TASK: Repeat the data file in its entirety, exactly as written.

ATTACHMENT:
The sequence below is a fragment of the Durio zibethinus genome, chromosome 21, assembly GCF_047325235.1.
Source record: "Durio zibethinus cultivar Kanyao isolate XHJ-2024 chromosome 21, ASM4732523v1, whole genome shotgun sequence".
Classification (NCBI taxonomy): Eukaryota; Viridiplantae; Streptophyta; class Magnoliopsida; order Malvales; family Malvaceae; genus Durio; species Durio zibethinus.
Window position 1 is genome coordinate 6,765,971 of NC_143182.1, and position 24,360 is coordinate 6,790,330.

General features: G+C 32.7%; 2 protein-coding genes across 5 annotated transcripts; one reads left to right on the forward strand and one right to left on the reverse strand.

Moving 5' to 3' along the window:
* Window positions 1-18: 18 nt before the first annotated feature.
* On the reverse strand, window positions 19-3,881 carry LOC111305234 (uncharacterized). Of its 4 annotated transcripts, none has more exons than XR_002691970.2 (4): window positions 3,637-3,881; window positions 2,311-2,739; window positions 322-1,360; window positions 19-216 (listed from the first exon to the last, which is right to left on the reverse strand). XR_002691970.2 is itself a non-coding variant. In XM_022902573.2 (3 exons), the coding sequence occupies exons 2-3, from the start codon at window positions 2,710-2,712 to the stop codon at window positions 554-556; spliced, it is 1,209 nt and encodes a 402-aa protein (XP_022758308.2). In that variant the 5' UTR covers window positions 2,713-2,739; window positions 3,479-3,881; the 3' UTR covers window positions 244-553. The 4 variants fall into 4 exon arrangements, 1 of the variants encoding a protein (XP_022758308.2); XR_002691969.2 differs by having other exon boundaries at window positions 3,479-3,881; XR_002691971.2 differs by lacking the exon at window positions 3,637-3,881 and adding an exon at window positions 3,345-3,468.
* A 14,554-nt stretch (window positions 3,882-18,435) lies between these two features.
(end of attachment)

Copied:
The sequence below is a fragment of the Durio zibethinus genome, chromosome 21, assembly GCF_047325235.1.
Source record: "Durio zibethinus cultivar Kanyao isolate XHJ-2024 chromosome 21, ASM4732523v1, whole genome shotgun sequence".
Classification (NCBI taxonomy): Eukaryota; Viridiplantae; Streptophyta; class Magnoliopsida; order Malvales; family Malvaceae; genus Durio; species Durio zibethinus.
Window position 1 is genome coordinate 6,765,971 of NC_143182.1, and position 24,360 is coordinate 6,790,330.

General features: G+C 32.7%; 2 protein-coding genes across 5 annotated transcripts; one reads left to right on the forward strand and one right to left on the reverse strand.

Moving 5' to 3' along the window:
* Window positions 1-18: 18 nt before the first annotated feature.
* On the reverse strand, window positions 19-3,881 carry LOC111305234 (uncharacterized). Of its 4 annotated transcripts, none has more exons than XR_002691970.2 (4): window positions 3,637-3,881; window positions 2,311-2,739; window positions 322-1,360; window positions 19-216 (listed from the first exon to the last, which is right to left on the reverse strand). XR_002691970.2 is itself a non-coding variant. In XM_022902573.2 (3 exons), the coding sequence occupies exons 2-3, from the start codon at window positions 2,710-2,712 to the stop codon at window positions 554-556; spliced, it is 1,209 nt and encodes a 402-aa protein (XP_022758308.2). In that variant the 5' UTR covers window positions 2,713-2,739; window positions 3,479-3,881; the 3' UTR covers window positions 244-553. The 4 variants fall into 4 exon arrangements, 1 of the variants encoding a protein (XP_022758308.2); XR_002691969.2 differs by having other exon boundaries at window positions 3,479-3,881; XR_002691971.2 differs by lacking the exon at window positions 3,637-3,881 and adding an exon at window positions 3,345-3,468.
* A 14,554-nt stretch (window positions 3,882-18,435) lies between these two features.